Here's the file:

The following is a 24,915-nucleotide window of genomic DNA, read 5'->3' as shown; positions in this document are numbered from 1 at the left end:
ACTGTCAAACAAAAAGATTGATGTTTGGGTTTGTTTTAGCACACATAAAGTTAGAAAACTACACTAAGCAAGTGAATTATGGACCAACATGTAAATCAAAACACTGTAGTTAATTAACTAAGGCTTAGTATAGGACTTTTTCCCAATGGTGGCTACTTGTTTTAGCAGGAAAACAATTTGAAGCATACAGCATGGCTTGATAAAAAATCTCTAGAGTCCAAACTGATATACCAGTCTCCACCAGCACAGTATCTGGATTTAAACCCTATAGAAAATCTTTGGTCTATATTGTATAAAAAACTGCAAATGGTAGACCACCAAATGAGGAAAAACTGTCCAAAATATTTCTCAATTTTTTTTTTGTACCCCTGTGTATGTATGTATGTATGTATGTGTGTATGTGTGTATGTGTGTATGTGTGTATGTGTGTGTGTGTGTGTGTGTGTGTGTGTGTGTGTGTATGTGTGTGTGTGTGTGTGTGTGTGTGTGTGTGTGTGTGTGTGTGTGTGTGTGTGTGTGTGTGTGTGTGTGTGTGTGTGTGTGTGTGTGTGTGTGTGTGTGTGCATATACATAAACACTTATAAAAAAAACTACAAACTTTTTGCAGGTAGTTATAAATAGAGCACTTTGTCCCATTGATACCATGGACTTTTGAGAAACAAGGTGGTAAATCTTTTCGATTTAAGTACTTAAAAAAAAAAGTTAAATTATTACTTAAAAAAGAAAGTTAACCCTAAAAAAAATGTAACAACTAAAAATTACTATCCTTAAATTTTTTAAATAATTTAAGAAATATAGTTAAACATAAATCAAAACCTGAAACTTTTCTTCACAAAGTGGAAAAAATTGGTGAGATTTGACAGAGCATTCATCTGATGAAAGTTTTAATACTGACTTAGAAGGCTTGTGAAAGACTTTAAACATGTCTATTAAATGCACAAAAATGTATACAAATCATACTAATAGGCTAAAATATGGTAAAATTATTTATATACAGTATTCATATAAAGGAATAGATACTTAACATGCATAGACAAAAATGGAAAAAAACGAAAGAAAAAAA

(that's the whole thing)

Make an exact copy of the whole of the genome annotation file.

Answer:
The following is a 24,915-nucleotide window of genomic DNA, read 5'->3' as shown; positions in this document are numbered from 1 at the left end:
ACTGTCAAACAAAAAGATTGATGTTTGGGTTTGTTTTAGCACACATAAAGTTAGAAAACTACACTAAGCAAGTGAATTATGGACCAACATGTAAATCAAAACACTGTAGTTAATTAACTAAGGCTTAGTATAGGACTTTTTCCCAATGGTGGCTACTTGTTTTAGCAGGAAAACAATTTGAAGCATACAGCATGGCTTGATAAAAAATCTCTAGAGTCCAAACTGATATACCAGTCTCCACCAGCACAGTATCTGGATTTAAACCCTATAGAAAATCTTTGGTCTATATTGTATAAAAAACTGCAAATGGTAGACCACCAAATGAGGAAAAACTGTCCAAAATATTTCTCAATTTTTTTTTTGTACCCCTGTGTATGTATGTATGTATGTATGTGTGTATGTGTGTATGTGTGTATGTGTGTATGTGTGTGTGTGTGTGTGTGTGTGTGTGTGTGTGTGTATGTGTGTGTGTGTGTGTGTGTGTGTGTGTGTGTGTGTGTGTGTGTGTGTGTGTGTGTGTGTGTGTGTGTGTGTGTGTGTGTGTGTGTGTGTGTGTGTGTGTGCATATACATAAACACTTATAAAAAAAACTACAAACTTTTTGCAGGTAGTTATAAATAGAGCACTTTGTCCCATTGATACCATGGACTTTTGAGAAACAAGGTGGTAAATCTTTTCGATTTAAGTACTTAAAAAAAAAAGTTAAATTATTACTTAAAAAAGAAAGTTAACCCTAAAAAAAATGTAACAACTAAAAATTACTATCCTTAAATTTTTTAAATAATTTAAGAAATATAGTTAAACATAAATCAAAACCTGAAACTTTTCTTCACAAAGTGGAAAAAATTGGTGAGATTTGACAGAGCATTCATCTGATGAAAGTTTTAATACTGACTTAGAAGGCTTGTGAAAGACTTTAAACATGTCTATTAAATGCACAAAAATGTATACAAATCATACTAATAGGCTAAAATATGGTAAAATTATTTATATACAGTATTCATATAAAGGAATAGATACTTAACATGCATAGACAAAAATGGAAAAAAACGAAAGAAAAAAA